Waterloo: Wellington, Napoleon, And The Battle That Saved Europe
This book is less about the personalities and more about the military tactics of the Battle of Waterloo. Corrigan tries to give thumbnails views of the officers and men on both sides of the battle. He places the battle in context of the previous battles, and deals with opinions surrounding the battle, along with opinions of his own. I found the book to be rather dry. I’ve read a number of books on the Civil War- they’re more interesting than this battle. As a novice to this war, I need a better feel for the personalities. I also need a lot more maps, with more detail. The book has a number of map, but I found myself going to Google to find better ones. The book also has period paintings and photos of the modern day landscape. I appreciate them, but I appreciate the invention of photography even more.. as it relates to the U.S. Civil War. It’s a timely book as June was the 200th Anniversary of the battle. I was left wanting to learn more about this war, so it wasn’t a bad book.
Excerpt from the book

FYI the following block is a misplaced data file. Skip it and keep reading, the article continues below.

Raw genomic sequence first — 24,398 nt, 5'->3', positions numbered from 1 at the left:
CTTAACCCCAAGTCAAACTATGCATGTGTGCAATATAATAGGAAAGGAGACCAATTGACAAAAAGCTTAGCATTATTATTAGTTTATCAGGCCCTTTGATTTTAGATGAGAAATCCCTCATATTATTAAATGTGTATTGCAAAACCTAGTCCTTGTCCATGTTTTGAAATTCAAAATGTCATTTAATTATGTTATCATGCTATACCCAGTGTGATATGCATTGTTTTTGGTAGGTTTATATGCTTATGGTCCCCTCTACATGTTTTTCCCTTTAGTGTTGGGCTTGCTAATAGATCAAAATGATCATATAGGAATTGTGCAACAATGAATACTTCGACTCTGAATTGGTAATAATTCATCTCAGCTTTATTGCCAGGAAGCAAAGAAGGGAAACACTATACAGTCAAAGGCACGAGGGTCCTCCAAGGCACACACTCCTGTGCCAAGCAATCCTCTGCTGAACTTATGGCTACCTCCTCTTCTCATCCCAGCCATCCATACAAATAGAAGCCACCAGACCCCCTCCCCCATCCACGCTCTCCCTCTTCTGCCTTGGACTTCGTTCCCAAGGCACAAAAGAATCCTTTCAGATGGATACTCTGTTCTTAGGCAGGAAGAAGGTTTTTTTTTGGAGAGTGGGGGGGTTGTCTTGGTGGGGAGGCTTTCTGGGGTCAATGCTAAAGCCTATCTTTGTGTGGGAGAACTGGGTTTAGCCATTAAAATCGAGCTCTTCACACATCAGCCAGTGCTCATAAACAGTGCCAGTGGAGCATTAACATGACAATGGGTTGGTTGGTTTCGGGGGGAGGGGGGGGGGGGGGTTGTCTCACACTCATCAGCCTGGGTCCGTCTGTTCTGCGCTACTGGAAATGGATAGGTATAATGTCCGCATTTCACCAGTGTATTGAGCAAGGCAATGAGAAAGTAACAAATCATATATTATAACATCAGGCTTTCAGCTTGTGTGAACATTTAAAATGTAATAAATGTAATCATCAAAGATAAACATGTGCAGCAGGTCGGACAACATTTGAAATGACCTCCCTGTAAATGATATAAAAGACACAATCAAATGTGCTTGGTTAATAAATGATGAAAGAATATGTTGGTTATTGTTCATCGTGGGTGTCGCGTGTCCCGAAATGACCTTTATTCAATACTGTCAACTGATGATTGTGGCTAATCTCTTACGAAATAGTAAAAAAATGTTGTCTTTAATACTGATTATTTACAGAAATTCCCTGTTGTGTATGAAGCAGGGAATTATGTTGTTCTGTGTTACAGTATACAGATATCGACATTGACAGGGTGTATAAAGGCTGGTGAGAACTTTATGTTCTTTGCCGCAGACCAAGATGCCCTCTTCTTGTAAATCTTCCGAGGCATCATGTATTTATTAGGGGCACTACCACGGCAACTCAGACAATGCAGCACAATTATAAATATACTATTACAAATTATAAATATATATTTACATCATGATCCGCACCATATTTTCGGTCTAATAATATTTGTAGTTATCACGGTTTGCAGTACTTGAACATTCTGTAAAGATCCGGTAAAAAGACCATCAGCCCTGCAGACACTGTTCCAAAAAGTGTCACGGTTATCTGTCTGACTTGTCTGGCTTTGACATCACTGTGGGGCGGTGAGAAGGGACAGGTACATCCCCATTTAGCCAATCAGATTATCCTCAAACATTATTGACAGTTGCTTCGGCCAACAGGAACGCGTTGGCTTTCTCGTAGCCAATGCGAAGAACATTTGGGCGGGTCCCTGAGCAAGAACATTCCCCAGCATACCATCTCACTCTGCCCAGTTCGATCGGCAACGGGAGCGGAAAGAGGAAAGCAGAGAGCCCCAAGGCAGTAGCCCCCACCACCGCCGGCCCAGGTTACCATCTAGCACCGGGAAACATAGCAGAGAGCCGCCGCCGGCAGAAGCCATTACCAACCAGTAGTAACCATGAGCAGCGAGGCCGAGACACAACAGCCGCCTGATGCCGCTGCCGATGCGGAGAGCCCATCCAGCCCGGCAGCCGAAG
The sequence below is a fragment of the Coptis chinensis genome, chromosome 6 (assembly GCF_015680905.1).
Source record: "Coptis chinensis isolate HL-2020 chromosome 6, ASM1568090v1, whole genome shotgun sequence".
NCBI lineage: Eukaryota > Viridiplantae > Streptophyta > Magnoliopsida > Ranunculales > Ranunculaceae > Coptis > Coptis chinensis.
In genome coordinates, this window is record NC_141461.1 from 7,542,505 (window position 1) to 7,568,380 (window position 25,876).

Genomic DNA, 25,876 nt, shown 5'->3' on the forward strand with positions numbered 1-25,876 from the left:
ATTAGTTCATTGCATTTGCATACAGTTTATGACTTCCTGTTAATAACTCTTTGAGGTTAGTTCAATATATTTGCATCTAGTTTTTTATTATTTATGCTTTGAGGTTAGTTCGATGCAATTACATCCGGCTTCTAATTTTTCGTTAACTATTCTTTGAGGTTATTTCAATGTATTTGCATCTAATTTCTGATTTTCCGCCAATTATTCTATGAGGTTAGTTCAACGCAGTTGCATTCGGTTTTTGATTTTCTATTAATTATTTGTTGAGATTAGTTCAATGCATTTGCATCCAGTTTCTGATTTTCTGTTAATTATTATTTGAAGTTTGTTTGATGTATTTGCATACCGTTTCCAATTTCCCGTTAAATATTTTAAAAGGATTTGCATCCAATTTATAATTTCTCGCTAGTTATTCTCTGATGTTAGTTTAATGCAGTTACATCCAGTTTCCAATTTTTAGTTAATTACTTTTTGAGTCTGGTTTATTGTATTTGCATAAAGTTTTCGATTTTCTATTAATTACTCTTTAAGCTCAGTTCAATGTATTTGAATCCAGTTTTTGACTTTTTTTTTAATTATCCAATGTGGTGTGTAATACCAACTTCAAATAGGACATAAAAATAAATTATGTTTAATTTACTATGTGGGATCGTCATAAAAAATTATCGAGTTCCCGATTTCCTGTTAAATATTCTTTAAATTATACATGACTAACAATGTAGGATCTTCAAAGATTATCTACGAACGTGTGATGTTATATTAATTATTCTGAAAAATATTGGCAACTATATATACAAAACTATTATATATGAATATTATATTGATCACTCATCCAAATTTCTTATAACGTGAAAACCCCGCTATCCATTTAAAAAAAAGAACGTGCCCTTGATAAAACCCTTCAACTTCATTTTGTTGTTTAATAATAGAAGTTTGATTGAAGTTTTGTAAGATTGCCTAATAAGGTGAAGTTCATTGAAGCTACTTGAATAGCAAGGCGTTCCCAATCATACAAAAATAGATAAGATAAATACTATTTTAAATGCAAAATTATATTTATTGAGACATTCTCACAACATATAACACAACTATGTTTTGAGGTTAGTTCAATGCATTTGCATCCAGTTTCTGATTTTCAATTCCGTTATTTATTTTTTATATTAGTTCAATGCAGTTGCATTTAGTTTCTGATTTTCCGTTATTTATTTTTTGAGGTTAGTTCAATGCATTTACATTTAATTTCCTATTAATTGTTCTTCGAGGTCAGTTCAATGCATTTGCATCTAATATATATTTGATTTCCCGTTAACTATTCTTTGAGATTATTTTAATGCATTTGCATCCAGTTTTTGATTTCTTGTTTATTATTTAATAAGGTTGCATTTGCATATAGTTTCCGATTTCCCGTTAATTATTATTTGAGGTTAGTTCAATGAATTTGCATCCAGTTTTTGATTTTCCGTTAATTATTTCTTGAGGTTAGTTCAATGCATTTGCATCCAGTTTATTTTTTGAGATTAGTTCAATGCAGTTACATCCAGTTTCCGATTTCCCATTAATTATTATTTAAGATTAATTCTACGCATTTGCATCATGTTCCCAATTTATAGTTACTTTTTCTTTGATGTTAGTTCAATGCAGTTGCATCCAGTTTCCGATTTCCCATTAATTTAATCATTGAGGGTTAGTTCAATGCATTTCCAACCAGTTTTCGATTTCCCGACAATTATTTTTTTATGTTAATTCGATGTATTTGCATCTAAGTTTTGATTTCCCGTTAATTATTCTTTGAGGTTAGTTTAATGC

On the profit-and-loss sheet of 16 June 1815, the French had prevented the Anglo-Dutch army from combining with the Prussians, but shoddy staff-work, confused orders and dilatoriness had robbed them of the overwhelming victory that should have been theirs. Wellington had been slow to recognize where the main French thrust was coming from, and only the recognition of the importance of the crossroads at Quatre Bras by the Prince of Orange and Generals Rebecque and Perponcher prevented a potential disaster on 15 June. Even then, had Ney attacked early on the morning of 16 June, much could have been achieved. Napoleon had failed to bring Lobau’s VI Corps into action at all, which could have made a difference to either battle. As it was, each wing thought that the other was coming to support it, and the failure to make it clear to Ney that he was to despatch d’Erlon proved crucial. It prevented the latter from placing his corps in rear of the Prussians and forcing them to retreat towards home, rather than allowing them to act as they actually did. This was a major factor contributing to the French defeat at Waterloo that would come two days later. As the rain bucketed down, all three armies licked their wounds and pondered their next moves. – pages 185,186